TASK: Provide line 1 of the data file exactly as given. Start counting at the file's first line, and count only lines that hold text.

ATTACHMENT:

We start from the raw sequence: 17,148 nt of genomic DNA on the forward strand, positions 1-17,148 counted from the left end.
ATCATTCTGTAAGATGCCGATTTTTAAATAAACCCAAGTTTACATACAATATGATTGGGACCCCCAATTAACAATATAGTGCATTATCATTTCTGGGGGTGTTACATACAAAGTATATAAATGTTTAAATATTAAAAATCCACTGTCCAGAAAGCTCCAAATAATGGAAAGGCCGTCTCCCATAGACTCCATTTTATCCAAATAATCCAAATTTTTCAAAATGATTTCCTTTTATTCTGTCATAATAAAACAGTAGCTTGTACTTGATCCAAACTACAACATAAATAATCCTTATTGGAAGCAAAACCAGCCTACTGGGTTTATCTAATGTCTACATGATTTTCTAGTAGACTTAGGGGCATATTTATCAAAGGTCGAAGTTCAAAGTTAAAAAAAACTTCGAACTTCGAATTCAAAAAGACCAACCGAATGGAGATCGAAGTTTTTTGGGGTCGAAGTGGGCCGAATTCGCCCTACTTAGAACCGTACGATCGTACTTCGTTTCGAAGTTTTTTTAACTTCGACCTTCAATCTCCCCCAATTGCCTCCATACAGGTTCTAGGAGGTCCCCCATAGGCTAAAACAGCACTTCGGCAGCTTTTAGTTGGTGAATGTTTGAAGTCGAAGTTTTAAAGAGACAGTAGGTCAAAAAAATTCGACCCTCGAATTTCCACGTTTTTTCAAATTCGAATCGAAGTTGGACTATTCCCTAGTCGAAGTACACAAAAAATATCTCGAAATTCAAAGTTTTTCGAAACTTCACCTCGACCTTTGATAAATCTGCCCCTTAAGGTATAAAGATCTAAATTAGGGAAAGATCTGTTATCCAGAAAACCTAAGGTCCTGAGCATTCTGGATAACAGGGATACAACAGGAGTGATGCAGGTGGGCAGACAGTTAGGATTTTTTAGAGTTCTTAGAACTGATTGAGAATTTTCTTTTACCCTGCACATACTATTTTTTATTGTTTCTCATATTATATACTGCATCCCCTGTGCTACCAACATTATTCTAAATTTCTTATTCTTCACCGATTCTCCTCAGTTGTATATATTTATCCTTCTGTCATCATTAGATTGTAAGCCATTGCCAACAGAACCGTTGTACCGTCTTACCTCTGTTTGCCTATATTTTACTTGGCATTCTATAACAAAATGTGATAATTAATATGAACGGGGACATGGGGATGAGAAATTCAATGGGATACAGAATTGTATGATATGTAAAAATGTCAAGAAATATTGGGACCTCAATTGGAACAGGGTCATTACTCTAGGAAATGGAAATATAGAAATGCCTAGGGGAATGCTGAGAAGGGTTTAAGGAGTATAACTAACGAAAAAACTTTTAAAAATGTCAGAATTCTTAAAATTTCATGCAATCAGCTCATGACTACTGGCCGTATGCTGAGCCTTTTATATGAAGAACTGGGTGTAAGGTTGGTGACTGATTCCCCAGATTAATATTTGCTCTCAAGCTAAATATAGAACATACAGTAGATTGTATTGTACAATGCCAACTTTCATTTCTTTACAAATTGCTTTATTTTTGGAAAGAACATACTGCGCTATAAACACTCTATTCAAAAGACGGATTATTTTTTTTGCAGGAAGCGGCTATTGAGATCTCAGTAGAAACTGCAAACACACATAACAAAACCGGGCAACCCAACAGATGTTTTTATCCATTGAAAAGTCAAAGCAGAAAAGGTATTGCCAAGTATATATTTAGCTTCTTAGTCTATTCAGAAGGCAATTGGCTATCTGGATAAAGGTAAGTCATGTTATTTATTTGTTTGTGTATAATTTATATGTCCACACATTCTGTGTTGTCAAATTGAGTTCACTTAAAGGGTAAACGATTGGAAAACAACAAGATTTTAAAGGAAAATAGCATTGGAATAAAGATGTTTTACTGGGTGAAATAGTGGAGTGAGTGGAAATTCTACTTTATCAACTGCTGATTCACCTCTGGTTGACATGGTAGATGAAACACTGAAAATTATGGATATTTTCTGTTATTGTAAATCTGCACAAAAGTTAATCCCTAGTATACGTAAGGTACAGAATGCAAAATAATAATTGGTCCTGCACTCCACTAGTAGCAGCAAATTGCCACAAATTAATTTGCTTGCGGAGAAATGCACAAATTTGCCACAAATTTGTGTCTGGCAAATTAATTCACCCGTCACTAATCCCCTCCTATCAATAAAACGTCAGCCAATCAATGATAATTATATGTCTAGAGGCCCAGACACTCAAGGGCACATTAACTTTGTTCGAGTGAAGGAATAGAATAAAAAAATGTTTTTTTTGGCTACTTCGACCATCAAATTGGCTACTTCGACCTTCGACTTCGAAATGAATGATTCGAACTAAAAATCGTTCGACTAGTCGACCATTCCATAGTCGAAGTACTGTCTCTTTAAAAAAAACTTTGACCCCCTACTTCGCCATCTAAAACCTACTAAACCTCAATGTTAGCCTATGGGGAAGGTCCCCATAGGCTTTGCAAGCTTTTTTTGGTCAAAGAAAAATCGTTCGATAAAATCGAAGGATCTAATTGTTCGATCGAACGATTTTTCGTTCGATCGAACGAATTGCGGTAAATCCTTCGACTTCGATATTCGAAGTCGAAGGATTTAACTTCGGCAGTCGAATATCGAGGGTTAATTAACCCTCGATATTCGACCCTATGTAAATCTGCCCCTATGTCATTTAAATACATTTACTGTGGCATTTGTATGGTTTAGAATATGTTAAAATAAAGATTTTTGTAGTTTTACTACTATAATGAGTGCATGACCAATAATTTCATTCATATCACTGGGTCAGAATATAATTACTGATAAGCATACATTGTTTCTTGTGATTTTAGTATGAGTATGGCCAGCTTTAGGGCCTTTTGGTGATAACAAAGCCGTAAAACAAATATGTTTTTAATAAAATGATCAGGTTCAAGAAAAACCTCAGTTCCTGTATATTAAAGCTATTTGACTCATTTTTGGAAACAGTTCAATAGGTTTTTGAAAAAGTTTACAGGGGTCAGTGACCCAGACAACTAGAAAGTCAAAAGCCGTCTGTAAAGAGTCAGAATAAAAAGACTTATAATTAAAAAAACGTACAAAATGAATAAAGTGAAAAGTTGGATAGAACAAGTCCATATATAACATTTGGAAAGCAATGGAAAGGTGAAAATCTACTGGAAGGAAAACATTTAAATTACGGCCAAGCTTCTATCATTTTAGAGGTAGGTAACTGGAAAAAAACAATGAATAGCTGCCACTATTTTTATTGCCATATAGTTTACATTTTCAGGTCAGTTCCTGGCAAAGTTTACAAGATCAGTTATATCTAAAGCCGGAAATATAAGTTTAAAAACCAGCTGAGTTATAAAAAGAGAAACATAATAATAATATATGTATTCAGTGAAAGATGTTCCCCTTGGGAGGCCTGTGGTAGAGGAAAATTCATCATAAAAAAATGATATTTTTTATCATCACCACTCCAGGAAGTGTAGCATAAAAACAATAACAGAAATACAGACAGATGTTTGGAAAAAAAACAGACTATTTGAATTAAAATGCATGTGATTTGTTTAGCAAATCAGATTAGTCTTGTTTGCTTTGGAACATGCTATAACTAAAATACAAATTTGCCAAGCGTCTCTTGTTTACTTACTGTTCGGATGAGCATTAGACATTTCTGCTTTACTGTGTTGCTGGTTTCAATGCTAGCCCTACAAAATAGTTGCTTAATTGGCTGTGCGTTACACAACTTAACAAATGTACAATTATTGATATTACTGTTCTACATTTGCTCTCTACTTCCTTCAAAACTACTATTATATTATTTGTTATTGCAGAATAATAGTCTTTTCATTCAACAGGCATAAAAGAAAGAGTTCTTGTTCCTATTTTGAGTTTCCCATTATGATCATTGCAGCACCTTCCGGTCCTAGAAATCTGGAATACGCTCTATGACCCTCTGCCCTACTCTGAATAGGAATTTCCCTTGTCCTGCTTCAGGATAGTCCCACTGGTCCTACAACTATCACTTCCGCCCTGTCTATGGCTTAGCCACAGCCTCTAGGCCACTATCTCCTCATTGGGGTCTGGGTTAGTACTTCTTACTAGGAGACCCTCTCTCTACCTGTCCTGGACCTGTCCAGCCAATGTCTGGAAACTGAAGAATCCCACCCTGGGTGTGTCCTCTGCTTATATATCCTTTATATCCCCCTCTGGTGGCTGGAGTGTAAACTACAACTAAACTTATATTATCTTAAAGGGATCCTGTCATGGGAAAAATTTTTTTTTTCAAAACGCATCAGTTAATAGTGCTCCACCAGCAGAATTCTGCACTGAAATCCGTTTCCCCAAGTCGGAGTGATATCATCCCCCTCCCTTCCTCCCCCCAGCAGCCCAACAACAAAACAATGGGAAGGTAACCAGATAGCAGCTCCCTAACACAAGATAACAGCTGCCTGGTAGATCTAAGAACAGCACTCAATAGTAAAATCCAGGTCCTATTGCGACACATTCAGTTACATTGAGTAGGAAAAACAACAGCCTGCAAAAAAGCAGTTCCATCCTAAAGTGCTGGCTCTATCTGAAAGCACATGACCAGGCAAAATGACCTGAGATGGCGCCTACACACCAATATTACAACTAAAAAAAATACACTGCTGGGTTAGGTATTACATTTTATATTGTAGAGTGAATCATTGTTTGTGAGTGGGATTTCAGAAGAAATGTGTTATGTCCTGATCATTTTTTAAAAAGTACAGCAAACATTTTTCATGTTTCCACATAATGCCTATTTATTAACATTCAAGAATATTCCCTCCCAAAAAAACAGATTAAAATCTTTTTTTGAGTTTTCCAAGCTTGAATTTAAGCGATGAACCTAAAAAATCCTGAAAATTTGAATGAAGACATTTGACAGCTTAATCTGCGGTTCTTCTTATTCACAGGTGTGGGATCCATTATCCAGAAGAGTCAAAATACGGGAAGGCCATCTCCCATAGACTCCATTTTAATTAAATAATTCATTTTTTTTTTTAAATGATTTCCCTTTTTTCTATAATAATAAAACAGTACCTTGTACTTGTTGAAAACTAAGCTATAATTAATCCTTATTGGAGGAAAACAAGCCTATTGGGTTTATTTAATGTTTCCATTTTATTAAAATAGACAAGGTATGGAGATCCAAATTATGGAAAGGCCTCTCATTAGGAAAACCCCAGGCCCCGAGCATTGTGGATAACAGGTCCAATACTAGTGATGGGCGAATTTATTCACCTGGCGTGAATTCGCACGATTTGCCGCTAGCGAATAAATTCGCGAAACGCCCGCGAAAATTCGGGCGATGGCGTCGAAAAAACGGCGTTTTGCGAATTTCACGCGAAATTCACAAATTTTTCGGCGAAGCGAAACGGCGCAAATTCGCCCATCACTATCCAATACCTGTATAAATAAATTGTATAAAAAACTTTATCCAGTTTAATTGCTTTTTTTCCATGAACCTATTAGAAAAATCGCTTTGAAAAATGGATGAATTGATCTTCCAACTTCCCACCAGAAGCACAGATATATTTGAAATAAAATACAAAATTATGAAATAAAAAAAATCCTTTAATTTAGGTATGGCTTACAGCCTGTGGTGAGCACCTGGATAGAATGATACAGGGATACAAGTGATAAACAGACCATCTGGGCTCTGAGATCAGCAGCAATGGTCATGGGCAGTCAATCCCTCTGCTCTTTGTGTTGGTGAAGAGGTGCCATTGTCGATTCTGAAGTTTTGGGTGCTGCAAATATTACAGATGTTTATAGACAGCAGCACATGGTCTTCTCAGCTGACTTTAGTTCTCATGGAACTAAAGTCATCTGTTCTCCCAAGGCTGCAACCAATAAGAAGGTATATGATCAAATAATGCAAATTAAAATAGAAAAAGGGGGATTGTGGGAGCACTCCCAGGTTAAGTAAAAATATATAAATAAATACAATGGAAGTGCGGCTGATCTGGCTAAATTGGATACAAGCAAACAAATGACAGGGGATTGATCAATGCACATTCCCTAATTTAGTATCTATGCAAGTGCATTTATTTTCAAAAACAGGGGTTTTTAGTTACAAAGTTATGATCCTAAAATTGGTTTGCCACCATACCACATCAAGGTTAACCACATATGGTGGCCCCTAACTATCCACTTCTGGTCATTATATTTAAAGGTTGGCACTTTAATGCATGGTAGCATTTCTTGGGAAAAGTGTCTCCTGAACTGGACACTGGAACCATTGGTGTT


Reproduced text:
We start from the raw sequence: 17,148 nt of genomic DNA on the forward strand, positions 1-17,148 counted from the left end.